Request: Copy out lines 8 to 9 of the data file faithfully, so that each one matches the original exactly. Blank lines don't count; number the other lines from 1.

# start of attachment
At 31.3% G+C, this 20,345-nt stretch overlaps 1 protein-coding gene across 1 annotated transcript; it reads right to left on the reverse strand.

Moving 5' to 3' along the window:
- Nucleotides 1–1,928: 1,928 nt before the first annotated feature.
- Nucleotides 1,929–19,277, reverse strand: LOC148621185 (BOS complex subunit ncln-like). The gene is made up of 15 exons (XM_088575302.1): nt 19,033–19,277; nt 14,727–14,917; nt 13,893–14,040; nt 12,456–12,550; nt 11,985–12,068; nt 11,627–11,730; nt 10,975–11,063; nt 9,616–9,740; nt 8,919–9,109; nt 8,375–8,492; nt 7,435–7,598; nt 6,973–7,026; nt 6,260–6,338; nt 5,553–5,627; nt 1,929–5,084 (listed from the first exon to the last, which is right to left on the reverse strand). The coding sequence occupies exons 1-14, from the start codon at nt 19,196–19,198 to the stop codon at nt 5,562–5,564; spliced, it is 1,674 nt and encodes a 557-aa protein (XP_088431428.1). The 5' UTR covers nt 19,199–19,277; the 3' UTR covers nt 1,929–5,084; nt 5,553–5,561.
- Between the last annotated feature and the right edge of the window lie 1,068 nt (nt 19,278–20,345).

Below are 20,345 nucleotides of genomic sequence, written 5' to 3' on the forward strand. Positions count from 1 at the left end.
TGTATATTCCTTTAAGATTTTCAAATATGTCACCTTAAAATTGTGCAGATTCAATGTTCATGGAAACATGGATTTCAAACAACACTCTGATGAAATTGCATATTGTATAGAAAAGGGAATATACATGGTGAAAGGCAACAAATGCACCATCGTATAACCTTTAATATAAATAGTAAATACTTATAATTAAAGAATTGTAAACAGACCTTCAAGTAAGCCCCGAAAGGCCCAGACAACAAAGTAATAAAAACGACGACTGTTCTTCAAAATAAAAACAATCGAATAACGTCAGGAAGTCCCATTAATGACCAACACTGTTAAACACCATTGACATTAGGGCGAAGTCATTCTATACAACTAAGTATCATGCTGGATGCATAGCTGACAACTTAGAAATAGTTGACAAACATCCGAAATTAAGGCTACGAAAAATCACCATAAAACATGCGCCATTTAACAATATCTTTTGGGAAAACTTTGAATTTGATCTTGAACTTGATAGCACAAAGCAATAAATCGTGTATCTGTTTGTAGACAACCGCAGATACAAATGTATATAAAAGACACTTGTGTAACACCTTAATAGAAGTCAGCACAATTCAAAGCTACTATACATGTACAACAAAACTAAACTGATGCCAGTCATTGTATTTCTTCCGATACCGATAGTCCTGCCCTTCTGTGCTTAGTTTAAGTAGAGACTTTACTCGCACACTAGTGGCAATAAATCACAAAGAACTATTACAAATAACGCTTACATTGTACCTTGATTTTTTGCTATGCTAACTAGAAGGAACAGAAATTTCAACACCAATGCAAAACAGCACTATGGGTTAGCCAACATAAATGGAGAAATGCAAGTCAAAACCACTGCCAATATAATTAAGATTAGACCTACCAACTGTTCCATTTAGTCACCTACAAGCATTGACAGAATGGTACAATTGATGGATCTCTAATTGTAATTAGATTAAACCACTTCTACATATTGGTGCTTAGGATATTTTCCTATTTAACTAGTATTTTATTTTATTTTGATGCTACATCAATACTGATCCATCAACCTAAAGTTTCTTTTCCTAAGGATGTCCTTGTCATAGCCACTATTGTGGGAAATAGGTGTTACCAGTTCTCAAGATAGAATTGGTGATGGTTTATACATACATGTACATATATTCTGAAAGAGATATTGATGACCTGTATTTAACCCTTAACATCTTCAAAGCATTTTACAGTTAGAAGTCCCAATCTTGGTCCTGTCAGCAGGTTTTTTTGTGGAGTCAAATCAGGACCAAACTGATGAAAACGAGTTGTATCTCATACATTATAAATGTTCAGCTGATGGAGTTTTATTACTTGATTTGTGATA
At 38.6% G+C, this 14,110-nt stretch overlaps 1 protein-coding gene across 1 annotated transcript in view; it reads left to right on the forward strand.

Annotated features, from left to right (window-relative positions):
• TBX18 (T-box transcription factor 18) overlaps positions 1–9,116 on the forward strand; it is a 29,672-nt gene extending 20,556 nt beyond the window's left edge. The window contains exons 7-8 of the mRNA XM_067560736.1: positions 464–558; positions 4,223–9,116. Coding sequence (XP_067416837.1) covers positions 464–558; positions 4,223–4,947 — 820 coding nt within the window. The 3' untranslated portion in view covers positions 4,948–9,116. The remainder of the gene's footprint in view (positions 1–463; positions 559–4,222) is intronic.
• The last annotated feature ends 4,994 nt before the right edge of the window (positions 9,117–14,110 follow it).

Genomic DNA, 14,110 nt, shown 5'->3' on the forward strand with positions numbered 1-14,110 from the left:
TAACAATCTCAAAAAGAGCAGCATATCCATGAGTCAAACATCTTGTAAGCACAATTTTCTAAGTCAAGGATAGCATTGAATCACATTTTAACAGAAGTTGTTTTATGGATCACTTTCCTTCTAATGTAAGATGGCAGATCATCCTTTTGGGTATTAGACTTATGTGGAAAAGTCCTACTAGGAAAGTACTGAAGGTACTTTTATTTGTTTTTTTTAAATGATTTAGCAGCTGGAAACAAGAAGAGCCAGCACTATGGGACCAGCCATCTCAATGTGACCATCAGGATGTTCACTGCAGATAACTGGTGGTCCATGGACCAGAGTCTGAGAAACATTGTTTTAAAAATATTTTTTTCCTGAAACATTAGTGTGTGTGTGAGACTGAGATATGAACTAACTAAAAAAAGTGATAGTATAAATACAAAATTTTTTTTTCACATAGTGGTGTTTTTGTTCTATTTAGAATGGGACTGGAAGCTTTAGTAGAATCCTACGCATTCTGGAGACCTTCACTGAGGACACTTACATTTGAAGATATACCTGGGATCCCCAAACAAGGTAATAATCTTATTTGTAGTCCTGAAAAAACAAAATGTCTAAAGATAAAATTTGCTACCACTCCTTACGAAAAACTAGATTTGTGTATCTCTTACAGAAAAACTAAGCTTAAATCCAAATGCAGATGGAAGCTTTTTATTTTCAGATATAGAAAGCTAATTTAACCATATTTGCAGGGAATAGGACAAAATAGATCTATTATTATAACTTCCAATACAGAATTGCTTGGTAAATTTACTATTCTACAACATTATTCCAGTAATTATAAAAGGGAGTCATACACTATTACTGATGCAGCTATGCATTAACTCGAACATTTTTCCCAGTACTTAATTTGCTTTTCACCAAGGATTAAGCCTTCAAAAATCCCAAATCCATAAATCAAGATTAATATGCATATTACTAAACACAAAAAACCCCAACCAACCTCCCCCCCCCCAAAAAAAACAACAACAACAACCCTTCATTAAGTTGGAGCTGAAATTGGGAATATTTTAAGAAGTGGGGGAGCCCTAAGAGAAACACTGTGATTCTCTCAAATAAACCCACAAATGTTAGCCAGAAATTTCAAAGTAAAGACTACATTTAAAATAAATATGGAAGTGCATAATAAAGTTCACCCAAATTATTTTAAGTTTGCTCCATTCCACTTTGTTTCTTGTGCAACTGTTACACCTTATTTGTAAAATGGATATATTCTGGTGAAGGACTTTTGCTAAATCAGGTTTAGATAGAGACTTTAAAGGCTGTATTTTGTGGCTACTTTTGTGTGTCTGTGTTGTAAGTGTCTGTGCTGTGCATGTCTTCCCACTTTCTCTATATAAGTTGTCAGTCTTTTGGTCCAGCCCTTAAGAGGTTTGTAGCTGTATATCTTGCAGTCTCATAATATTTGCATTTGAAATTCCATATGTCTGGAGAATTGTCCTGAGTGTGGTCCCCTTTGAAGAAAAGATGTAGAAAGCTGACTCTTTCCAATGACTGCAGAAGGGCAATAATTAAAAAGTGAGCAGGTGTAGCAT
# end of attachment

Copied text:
At 38.6% G+C, this 14,110-nt stretch overlaps 1 protein-coding gene across 1 annotated transcript in view; it reads left to right on the forward strand.

Annotated features, from left to right (window-relative positions):